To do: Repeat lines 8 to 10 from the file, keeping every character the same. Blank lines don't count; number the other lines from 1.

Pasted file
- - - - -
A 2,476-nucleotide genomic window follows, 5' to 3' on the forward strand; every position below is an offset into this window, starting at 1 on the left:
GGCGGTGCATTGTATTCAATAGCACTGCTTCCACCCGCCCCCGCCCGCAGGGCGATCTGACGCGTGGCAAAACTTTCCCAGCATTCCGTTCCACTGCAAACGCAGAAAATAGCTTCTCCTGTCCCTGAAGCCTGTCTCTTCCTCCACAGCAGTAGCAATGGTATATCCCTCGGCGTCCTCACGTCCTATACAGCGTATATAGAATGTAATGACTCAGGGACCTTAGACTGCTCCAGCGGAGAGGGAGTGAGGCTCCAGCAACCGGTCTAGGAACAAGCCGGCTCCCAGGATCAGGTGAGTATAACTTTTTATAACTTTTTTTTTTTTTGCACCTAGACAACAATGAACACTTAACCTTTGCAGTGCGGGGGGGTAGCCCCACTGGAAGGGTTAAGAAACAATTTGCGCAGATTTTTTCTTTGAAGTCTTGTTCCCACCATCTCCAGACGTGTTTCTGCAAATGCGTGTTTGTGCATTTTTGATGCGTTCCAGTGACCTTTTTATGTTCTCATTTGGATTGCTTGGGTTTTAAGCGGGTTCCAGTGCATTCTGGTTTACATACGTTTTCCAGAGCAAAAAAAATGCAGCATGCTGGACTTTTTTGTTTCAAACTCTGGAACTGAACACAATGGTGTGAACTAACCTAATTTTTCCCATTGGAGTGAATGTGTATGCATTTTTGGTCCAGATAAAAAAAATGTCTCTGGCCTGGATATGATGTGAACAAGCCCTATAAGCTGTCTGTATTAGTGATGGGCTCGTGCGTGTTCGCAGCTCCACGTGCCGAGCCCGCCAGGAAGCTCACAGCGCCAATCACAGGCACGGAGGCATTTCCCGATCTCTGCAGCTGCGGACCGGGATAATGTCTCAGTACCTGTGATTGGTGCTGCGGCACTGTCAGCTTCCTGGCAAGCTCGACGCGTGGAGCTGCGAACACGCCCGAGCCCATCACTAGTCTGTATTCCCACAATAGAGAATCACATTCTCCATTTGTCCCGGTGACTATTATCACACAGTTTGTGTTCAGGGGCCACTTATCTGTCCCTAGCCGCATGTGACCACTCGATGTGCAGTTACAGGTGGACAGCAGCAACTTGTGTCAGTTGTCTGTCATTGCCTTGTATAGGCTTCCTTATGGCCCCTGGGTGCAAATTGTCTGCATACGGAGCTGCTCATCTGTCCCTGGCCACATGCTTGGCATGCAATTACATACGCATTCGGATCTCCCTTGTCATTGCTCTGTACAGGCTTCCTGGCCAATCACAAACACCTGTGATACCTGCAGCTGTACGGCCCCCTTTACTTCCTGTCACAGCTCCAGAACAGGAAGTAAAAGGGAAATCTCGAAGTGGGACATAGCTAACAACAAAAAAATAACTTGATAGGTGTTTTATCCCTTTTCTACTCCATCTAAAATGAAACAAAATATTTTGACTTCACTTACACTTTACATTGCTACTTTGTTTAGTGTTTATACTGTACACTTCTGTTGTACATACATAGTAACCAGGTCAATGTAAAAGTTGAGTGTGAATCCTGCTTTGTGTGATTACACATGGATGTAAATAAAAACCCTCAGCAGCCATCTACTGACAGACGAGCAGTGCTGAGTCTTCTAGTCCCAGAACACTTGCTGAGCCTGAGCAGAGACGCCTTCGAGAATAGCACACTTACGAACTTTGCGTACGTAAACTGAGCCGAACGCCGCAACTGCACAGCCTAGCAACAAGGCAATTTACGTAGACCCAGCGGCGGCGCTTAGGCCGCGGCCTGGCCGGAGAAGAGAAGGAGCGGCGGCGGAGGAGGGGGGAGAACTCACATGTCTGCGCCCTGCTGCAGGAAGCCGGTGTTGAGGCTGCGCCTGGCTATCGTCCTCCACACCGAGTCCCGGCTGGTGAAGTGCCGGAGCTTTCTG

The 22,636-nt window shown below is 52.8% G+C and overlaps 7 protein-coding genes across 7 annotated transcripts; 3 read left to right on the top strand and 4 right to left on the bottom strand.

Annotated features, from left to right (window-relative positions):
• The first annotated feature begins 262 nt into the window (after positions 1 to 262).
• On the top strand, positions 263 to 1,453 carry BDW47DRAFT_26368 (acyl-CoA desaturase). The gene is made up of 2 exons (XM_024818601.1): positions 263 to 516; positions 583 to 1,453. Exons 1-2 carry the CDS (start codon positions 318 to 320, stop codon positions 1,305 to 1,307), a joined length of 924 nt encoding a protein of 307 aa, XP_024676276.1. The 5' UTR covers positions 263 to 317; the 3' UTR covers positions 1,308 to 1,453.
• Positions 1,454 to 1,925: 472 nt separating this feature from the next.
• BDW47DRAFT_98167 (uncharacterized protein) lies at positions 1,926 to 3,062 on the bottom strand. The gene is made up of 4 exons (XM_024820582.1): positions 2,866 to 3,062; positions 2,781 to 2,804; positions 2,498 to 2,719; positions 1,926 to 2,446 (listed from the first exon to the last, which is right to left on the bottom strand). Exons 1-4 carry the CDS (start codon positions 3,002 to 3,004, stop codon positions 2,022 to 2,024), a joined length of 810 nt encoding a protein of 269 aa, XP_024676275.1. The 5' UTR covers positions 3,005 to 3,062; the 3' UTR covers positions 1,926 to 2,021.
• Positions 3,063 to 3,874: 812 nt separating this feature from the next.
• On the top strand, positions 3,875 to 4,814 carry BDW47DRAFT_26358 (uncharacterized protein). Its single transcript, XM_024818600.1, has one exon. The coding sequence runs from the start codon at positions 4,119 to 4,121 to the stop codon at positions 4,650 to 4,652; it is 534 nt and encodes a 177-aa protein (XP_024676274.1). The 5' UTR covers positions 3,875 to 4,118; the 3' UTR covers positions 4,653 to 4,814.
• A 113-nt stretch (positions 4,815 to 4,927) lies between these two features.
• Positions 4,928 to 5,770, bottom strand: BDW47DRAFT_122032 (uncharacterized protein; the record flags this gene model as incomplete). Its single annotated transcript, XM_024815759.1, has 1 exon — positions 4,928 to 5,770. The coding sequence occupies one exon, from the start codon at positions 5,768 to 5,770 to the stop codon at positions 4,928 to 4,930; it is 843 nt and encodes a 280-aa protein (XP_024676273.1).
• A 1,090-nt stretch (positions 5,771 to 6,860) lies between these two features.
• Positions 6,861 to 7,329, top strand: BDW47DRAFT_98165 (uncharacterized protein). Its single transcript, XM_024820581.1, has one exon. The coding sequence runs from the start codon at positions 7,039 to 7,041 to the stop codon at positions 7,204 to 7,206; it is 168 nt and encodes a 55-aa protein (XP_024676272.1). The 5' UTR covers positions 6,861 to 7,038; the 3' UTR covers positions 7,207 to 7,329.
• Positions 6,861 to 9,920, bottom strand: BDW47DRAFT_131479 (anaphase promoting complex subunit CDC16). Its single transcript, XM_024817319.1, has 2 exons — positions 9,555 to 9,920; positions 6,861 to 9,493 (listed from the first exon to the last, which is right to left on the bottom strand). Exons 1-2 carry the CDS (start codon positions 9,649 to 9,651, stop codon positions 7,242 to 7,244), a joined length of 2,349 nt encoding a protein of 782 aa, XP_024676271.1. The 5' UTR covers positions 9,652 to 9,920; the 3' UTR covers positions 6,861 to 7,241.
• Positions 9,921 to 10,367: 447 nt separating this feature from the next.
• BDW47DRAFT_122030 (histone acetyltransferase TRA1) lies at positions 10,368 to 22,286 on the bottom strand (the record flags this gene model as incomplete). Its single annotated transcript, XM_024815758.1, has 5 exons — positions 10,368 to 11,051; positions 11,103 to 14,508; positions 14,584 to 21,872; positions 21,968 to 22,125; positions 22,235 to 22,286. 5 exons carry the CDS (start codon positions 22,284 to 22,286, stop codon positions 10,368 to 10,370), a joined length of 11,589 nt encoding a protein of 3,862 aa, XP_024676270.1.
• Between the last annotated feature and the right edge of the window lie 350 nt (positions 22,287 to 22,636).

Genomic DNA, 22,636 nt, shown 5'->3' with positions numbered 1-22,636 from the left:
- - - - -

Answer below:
• BDW47DRAFT_98167 (uncharacterized protein) lies at positions 1,926 to 3,062 on the bottom strand. The gene is made up of 4 exons (XM_024820582.1): positions 2,866 to 3,062; positions 2,781 to 2,804; positions 2,498 to 2,719; positions 1,926 to 2,446 (listed from the first exon to the last, which is right to left on the bottom strand). Exons 1-4 carry the CDS (start codon positions 3,002 to 3,004, stop codon positions 2,022 to 2,024), a joined length of 810 nt encoding a protein of 269 aa, XP_024676275.1. The 5' UTR covers positions 3,005 to 3,062; the 3' UTR covers positions 1,926 to 2,021.
• Positions 3,063 to 3,874: 812 nt separating this feature from the next.
• On the top strand, positions 3,875 to 4,814 carry BDW47DRAFT_26358 (uncharacterized protein). Its single transcript, XM_024818600.1, has one exon. The coding sequence runs from the start codon at positions 4,119 to 4,121 to the stop codon at positions 4,650 to 4,652; it is 534 nt and encodes a 177-aa protein (XP_024676274.1). The 5' UTR covers positions 3,875 to 4,118; the 3' UTR covers positions 4,653 to 4,814.